• by ozydingo (922211) on Tuesday July 30, 2013 @01:44PM (#44426785)

    The poisonous parts tend to be the leaves, not the fruit.

    My understanding is that there are plenty of poisonous fruits / berries, many in the same family as human-cultivated varieties that we now eat. But I don't really know the distribution. Also, not all poisonous leaves taste bad or bitter (e.g. hemlock), but I do believe those are the exception to the rule.

    Humans, and primates generally, don't often graze on random leaves.

    Well, I don't know about gorillas, but humans have plenty of leaves in our diet and they had to have gotten there somehow--lots of trial and error, I'm guessing. Why can't the same be applied toward creepy crawlies? (Again, I'm guessing it did, given the prevalnce of bugs in some cuisines.) So I don't see "there are some poisonous ones" as being a unique feature. Maybe there are more poisonous / unsanitary bugs overall so that made it not worth the effort? Maybe there are more look-alikes that made it harder to catalog (though if you've ever tried to use a mushroom key that factor doesn't seem to have dissuaded us either).

    From your wikipedia link: The first reliable evidence of mushroom consumption dates to several hundred years BC in China. The Chinese value mushrooms for MEDICINAL PROPERTIES

    Also from the link (the following two sentences in fact): "Ancient Romans and Greeks, particularly the upper classes, used mushrooms for culinary purposes. Food tasters were employed by Roman Emperors to ensure that mushrooms were safe to eat." There's nothing modern about eating mushrooms, we can just learn a lot more about the toxins with modern techniques.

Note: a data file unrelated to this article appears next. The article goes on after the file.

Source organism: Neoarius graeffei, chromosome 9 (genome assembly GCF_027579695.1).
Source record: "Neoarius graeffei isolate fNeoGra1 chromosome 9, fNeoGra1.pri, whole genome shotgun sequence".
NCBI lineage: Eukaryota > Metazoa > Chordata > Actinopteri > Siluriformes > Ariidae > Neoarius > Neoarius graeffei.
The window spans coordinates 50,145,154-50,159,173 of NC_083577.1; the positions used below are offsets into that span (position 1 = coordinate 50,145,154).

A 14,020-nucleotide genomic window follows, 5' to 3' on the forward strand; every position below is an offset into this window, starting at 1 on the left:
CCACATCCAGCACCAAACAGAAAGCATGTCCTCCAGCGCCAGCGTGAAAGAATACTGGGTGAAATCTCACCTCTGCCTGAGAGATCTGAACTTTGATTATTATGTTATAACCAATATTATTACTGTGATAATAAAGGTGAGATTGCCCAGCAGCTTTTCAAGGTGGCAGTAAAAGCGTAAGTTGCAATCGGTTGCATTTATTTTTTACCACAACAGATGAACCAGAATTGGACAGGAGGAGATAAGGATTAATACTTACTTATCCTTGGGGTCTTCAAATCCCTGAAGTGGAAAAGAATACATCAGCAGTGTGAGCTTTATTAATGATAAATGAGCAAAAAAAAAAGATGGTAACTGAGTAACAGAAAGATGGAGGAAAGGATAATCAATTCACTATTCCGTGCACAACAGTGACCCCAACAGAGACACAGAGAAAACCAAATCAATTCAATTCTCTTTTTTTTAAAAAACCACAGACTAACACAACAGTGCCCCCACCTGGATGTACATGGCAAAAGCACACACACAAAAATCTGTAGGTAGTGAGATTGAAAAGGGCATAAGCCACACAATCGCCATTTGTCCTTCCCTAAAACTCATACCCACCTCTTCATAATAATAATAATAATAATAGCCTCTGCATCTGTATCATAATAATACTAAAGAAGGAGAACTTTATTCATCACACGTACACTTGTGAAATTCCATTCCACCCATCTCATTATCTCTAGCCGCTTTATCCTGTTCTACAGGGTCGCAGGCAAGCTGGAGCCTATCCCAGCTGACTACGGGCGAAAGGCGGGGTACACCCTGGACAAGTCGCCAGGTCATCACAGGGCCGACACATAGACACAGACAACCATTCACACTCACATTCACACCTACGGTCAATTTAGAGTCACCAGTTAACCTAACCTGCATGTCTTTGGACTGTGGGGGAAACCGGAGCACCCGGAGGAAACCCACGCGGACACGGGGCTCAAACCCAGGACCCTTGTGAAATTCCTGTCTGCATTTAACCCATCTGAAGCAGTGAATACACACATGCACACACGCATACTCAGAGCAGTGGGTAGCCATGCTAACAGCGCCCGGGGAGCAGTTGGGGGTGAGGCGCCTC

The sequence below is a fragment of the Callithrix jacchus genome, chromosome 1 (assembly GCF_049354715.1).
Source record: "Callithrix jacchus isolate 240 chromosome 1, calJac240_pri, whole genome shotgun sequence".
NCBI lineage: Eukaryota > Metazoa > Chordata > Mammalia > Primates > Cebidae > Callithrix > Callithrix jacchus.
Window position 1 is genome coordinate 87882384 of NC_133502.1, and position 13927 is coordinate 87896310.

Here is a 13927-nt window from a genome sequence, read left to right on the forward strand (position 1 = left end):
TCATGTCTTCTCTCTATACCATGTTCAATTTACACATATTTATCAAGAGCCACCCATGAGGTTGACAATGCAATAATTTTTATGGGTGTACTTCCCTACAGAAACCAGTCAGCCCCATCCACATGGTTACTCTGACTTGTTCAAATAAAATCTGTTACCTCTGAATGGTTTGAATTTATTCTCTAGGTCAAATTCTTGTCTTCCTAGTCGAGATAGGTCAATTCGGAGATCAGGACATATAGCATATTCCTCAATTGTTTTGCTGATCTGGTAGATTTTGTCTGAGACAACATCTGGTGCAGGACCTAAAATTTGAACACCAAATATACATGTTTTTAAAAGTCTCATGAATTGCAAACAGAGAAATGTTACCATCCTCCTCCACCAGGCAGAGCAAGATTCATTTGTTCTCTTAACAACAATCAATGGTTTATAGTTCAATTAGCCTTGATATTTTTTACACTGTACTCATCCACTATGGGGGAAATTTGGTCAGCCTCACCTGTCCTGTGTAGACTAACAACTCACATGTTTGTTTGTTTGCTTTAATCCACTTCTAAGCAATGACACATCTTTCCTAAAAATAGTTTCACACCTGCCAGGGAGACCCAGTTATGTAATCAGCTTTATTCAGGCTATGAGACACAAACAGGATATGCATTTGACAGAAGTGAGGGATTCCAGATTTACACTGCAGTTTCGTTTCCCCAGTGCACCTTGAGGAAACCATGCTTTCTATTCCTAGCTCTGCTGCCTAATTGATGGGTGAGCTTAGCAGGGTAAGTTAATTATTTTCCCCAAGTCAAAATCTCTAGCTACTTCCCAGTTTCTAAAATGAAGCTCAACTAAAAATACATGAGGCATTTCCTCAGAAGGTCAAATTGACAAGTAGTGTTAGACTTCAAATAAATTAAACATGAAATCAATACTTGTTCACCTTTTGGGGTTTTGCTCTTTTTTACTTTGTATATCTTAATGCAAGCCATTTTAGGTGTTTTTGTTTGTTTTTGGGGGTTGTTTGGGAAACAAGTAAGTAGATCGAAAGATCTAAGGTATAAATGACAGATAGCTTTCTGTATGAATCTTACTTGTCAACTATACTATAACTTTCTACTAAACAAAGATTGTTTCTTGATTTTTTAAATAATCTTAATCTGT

Mushrooms are neither sweet, nor salty, nor slightly sour. Those are hallmarks of "food".

    I just don't know why that necessarily means it's an acquired taste. Why is umami, whether in its own right or in combination, not equivalently "naturally attractive" as any other taste sensation? Glutemate is found in meats and veggies too. Conversely, plenty of things may not be perceived as pleasant upon first try; a hypothesis I've read regarding this is that kids have higher sensitivity to different tastes so many common foods for adults are overwhelming and therefore somewhat aversive (e.g., here [divinecaroline.com] but that's just a random link I found on this topic). I just don't see where you're basing some of your statements from.

    Umami (glutamate) is debated as to whether it's a basic taste